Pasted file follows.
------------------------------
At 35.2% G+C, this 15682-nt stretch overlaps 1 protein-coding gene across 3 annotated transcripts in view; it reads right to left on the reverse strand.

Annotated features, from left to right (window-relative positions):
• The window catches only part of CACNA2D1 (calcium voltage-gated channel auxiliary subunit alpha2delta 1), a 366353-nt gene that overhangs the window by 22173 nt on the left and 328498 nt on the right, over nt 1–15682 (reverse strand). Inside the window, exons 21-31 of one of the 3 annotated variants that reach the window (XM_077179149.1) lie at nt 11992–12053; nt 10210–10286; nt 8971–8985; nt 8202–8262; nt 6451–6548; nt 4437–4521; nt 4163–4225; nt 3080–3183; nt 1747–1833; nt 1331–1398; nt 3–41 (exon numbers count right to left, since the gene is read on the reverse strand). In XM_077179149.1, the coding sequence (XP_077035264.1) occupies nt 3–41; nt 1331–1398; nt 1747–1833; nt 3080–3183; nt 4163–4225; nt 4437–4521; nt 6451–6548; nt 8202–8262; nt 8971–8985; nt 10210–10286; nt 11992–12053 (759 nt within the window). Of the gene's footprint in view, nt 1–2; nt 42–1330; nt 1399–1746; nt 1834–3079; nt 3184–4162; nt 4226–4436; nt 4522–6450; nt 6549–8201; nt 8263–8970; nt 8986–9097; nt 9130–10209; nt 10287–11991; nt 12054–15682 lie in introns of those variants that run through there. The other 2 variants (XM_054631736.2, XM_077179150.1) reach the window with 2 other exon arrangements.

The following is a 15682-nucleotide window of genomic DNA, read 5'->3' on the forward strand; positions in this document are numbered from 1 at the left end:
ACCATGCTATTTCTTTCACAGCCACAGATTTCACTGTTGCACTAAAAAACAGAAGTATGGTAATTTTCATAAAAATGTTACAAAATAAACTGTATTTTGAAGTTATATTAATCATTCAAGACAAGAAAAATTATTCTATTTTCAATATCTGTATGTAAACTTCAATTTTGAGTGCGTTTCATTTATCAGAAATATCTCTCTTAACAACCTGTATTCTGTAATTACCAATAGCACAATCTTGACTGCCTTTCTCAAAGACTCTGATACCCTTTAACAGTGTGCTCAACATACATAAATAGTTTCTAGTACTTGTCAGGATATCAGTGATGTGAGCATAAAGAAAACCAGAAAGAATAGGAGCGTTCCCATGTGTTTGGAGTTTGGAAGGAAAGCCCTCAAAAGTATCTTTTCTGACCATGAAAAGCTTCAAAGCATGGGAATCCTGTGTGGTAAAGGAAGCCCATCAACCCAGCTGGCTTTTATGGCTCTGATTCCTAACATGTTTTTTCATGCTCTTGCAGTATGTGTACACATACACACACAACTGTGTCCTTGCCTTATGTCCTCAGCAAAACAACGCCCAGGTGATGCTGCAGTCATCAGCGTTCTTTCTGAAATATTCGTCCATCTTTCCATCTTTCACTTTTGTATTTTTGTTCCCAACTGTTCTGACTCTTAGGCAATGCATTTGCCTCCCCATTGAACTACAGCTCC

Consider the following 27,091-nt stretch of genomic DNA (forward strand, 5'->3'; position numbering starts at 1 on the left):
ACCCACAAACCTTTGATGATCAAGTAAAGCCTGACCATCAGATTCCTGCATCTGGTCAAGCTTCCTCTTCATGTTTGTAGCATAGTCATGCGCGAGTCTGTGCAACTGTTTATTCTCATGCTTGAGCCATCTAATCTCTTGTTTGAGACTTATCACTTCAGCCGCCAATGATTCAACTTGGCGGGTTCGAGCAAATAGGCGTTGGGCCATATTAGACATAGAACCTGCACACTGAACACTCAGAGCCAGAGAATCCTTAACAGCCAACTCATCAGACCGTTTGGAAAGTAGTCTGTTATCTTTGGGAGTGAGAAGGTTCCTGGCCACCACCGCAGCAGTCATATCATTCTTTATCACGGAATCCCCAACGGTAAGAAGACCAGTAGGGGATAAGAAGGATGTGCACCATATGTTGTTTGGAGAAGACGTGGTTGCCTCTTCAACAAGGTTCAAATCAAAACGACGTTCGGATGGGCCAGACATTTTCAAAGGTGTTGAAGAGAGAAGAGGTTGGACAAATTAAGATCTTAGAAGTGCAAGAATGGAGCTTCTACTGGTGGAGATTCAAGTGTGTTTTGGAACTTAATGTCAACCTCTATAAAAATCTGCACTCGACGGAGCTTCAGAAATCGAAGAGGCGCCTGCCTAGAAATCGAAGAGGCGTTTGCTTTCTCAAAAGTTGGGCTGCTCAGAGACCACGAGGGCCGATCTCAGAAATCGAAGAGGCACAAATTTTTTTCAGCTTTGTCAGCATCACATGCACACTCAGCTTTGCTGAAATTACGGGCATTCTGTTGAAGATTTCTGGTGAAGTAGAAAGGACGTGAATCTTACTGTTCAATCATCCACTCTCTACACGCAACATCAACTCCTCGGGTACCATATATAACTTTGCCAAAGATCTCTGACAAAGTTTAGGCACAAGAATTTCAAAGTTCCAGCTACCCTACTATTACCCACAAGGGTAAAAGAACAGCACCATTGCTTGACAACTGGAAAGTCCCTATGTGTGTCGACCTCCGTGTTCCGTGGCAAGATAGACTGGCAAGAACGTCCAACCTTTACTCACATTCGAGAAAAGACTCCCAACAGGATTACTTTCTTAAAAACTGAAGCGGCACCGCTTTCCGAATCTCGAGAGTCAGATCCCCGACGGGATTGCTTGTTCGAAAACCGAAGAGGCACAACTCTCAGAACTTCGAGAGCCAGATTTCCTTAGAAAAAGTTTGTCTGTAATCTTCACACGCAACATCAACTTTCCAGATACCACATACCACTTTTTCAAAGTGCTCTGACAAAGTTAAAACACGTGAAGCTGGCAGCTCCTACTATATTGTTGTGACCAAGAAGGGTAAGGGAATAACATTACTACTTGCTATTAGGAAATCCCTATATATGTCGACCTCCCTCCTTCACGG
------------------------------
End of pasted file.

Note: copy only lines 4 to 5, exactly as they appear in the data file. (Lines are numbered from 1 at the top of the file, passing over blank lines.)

The following is a 15682-nucleotide window of genomic DNA, read 5'->3' on the forward strand; positions in this document are numbered from 1 at the left end:
ACCATGCTATTTCTTTCACAGCCACAGATTTCACTGTTGCACTAAAAAACAGAAGTATGGTAATTTTCATAAAAATGTTACAAAATAAACTGTATTTTGAAGTTATATTAATCATTCAAGACAAGAAAAATTATTCTATTTTCAATATCTGTATGTAAACTTCAATTTTGAGTGCGTTTCATTTATCAGAAATATCTCTCTTAACAACCTGTATTCTGTAATTACCAATAGCACAATCTTGACTGCCTTTCTCAAAGACTCTGATACCCTTTAACAGTGTGCTCAACATACATAAATAGTTTCTAGTACTTGTCAGGATATCAGTGATGTGAGCATAAAGAAAACCAGAAAGAATAGGAGCGTTCCCATGTGTTTGGAGTTTGGAAGGAAAGCCCTCAAAAGTATCTTTTCTGACCATGAAAAGCTTCAAAGCATGGGAATCCTGTGTGGTAAAGGAAGCCCATCAACCCAGCTGGCTTTTATGGCTCTGATTCCTAACATGTTTTTTCATGCTCTTGCAGTATGTGTACACATACACACACAACTGTGTCCTTGCCTTATGTCCTCAGCAAAACAACGCCCAGGTGATGCTGCAGTCATCAGCGTTCTTTCTGAAATATTCGTCCATCTTTCCATCTTTCACTTTTGTATTTTTGTTCCCAACTGTTCTGACTCTTAGGCAATGCATTTGCCTCCCCATTGAACTACAGCTCC